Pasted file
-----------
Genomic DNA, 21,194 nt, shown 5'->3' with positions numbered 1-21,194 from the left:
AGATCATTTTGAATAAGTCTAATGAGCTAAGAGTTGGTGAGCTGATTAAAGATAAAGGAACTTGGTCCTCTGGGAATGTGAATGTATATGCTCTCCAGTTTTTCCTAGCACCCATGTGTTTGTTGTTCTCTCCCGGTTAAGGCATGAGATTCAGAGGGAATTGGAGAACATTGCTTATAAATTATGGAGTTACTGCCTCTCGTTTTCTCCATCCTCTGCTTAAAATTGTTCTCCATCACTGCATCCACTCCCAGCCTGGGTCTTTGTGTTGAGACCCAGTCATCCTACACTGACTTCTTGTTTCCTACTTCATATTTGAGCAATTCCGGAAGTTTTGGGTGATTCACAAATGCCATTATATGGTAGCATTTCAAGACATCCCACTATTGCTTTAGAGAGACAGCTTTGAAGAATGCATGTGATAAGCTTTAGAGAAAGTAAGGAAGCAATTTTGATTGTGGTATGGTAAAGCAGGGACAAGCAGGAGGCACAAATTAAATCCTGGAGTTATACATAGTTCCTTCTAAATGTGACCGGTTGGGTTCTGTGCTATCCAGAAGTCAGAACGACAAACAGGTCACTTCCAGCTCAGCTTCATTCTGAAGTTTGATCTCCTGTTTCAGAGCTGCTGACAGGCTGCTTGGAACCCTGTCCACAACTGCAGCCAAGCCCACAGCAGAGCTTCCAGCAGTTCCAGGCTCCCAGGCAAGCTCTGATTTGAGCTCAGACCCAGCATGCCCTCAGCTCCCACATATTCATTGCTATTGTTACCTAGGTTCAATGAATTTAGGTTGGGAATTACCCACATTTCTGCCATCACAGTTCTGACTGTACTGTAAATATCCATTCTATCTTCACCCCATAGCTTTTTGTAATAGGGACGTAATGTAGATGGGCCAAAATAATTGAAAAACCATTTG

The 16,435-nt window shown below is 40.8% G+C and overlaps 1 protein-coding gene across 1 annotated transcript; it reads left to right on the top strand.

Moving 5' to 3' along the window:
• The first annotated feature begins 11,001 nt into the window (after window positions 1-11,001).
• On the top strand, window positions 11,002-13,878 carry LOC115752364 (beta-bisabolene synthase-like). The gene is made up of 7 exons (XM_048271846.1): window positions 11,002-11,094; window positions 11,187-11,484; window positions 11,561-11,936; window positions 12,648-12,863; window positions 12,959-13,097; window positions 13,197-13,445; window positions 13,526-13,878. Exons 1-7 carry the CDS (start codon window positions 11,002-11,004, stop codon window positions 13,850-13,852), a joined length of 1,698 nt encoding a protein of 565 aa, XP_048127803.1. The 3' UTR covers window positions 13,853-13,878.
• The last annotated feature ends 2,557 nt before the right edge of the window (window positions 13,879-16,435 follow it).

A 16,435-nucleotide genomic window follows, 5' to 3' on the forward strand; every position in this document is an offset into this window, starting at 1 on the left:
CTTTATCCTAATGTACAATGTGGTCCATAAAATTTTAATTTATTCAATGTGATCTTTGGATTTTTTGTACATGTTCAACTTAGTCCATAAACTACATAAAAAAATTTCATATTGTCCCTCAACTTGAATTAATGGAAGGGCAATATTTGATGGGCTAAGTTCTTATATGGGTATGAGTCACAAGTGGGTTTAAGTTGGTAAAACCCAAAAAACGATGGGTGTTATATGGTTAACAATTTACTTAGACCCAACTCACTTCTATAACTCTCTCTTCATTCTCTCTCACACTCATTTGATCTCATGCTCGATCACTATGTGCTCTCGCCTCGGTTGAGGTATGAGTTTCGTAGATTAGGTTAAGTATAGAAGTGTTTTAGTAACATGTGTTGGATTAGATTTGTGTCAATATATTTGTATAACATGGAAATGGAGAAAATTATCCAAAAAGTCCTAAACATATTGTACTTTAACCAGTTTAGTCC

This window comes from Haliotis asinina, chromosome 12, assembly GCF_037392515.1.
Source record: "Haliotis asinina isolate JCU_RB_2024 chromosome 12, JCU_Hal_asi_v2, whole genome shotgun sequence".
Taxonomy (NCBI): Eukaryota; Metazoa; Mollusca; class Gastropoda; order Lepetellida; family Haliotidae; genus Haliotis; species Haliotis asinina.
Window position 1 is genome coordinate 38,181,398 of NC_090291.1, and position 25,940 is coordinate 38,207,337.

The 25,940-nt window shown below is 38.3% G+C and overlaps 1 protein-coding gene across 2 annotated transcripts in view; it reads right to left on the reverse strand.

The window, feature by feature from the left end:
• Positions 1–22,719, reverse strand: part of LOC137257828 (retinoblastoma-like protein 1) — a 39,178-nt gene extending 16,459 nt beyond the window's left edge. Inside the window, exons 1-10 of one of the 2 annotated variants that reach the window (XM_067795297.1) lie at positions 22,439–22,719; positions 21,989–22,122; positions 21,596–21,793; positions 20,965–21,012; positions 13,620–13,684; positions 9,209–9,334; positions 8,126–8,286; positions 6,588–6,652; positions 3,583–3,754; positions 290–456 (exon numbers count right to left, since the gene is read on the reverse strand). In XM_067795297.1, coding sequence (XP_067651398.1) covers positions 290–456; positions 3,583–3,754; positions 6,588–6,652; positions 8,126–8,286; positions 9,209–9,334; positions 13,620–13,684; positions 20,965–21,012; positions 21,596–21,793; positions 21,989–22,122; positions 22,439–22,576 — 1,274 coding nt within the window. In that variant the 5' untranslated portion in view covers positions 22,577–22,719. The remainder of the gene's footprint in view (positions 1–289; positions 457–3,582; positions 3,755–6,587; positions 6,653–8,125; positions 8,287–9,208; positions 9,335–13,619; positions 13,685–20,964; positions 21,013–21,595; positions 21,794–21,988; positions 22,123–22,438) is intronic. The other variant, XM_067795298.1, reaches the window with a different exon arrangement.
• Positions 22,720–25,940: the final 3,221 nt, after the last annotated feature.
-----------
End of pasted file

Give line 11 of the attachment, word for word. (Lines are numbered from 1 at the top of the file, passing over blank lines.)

Source record: "Haliotis asinina isolate JCU_RB_2024 chromosome 12, JCU_Hal_asi_v2, whole genome shotgun sequence".